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June 27, 2010

New Hampshire officials are investigating the death of a Salem, NH woman on an oxygen machine after the utility company shut off power to her home.

According to The Boston Globe, Stephen Phaneuf came home Monday morning about 10:00 am to find his wife Kay, 54, unconscious and the power to their home turned off. Kay suffered from chronic obstructive pulmonary disease (COPD) and relied on an oxygen machine to breathe. Stephen called 911 and firefighters responded. They could not find a pulse and performed CPR, finally resuscitating and transporting her to Caritas Holy Family Hospital.

The National Grid utility service had visited the Phaneuf home at 9:00 am to shut the power off for nonpayment. The utility worker reportedly knocked on the door and rang the doorbell, located inches from a sign that says “No smoking, oxygen in use,” to serve the cut off order but no one answered. He then cut the power.

Two days later, Kay Phaneuf died in the hospital.

“It’s fairly obvious that she needed to be hooked up to a machine to live, and the oxygen device that she required to live was no longer operable because there was no electricity,’’ Salem Police Captain Shawn Patten told The Boston Globe.

Phaneuf ‘s death prompted Governor John Lynch to send a letter to Thomas Getz, Chairman of the Public Utilities Commission who regulates utility companies, calling for a broad review by the Public Utilities Commission.

“In addition to your immediate review of the circumstances surrounding National Grid’s handling of this case, I am calling on the Public Utilities Commission to conduct a broad review of the policies and procedures of all New Hampshire utility companies in regard to power shut offs,” Governor John Lynch said in a letter to Getz. “This review should include an assessment of the adequacy of policies and safeguards related to power shut-offs, and a determination of whether those policies are being rigorously adhered to by New Hampshire’s utility companies.”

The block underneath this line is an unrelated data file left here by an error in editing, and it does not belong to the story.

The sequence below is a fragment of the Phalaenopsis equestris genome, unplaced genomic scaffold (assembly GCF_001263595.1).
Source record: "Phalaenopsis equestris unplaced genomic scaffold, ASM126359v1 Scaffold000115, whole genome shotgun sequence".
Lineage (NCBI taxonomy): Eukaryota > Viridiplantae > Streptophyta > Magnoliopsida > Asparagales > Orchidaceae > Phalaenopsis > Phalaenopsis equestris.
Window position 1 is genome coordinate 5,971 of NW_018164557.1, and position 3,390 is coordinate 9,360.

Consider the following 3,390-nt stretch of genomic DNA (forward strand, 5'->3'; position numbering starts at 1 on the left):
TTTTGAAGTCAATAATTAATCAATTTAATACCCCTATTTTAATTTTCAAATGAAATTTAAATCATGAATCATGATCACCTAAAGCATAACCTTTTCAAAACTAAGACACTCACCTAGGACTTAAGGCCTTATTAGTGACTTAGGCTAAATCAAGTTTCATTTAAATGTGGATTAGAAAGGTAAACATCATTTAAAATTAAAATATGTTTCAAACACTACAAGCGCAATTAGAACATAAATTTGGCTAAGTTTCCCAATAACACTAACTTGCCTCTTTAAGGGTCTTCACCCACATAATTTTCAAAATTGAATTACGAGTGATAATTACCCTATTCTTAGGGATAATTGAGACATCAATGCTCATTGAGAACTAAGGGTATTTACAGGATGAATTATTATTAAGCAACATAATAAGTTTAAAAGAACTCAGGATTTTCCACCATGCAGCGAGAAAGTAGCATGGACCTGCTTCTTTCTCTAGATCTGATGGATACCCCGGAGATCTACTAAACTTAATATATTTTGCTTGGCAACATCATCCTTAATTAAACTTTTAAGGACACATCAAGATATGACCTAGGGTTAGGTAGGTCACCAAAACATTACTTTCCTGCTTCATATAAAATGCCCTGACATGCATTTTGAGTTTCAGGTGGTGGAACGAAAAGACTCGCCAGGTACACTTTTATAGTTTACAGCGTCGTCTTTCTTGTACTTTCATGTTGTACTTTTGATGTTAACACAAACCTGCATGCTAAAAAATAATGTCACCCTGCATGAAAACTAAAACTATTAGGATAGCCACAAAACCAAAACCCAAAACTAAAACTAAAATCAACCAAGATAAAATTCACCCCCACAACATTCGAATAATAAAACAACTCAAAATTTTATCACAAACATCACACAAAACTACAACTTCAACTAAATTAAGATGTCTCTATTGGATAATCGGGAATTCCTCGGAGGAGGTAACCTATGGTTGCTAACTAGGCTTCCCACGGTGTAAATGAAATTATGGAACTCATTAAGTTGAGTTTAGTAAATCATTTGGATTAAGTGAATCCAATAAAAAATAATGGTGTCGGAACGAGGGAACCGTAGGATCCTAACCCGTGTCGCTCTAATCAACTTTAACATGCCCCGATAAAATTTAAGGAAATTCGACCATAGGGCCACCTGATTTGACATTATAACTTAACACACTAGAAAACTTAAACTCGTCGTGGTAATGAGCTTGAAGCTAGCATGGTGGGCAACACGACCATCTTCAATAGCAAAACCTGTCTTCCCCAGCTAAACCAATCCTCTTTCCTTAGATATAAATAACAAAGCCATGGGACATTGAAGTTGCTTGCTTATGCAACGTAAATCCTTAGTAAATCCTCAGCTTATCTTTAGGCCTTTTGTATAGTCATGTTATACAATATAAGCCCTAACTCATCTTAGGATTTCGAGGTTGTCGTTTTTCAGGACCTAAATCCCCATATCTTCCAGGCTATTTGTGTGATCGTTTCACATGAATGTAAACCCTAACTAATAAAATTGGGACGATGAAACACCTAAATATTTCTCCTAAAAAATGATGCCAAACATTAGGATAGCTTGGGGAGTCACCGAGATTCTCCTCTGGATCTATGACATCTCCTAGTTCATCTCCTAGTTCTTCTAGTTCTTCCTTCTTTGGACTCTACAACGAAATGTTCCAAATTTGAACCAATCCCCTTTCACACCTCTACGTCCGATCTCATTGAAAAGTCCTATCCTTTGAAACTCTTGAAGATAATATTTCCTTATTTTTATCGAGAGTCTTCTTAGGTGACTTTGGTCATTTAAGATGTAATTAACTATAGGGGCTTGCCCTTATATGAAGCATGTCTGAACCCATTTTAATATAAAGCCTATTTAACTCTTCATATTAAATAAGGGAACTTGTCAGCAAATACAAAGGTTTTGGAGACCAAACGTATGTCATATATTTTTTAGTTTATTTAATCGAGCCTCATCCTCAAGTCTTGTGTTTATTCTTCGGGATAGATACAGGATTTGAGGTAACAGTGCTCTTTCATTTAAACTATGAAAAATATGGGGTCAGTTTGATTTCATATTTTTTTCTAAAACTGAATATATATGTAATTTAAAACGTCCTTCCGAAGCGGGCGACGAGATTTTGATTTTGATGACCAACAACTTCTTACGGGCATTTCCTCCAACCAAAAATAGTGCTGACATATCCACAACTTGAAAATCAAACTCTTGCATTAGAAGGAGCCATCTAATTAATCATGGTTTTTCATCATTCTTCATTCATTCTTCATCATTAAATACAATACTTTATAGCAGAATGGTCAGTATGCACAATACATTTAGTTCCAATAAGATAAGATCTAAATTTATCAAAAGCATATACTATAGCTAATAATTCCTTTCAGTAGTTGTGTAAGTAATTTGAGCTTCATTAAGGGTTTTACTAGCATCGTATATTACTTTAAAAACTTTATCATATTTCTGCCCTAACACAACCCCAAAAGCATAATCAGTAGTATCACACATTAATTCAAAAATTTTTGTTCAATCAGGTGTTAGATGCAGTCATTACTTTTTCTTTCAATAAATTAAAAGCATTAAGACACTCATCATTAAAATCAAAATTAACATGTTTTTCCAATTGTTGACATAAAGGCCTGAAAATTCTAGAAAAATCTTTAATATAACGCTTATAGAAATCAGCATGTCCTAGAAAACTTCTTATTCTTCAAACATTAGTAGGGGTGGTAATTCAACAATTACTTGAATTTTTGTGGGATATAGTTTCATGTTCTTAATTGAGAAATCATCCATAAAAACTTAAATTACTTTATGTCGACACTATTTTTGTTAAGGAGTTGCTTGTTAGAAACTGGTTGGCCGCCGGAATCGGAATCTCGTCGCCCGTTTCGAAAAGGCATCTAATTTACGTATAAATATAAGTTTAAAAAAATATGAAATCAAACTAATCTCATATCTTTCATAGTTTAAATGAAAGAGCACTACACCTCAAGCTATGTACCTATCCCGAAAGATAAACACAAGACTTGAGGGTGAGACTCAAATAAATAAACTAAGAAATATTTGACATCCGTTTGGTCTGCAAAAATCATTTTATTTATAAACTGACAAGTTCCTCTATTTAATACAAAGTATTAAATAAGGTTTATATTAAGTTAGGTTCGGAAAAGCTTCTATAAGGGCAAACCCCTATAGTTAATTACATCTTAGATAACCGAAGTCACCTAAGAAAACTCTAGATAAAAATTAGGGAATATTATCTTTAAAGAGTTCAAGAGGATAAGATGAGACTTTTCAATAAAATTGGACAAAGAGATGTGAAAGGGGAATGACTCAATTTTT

Governor Lynch asked that Getz submit the analysis, including any policy change recommendations, no later than July 20, 2010.

David Graves, a spokesperson for National Grid, said the company followed all state regulations and company policy in the notification and service cancelation.

National Grid was aware of the medical power need at the home, but the medical emergency certification on the account expired on May 15 and the company says it sent a letter notifying Phaneuf of the expiration but received no response. New Hampshire requires that utility customers with a medical condition dependent upon electricity send a letter to the power company every 60 days, which would prevent power shut off due to nonpayment.

Neighbors said Phaneuf had been on oxygen for a long time.

According to the Boston Herald, Kay Phaneuf was the mother of two grown daughters and had just become a grandmother. She was a breast cancer survivor.

“Everybody’s in shock,” Kay’s father-in-law Norman Phaneuf told the Boston Herald. “It’s a sad situation. She was a loving mother. She just became a grandmother.”

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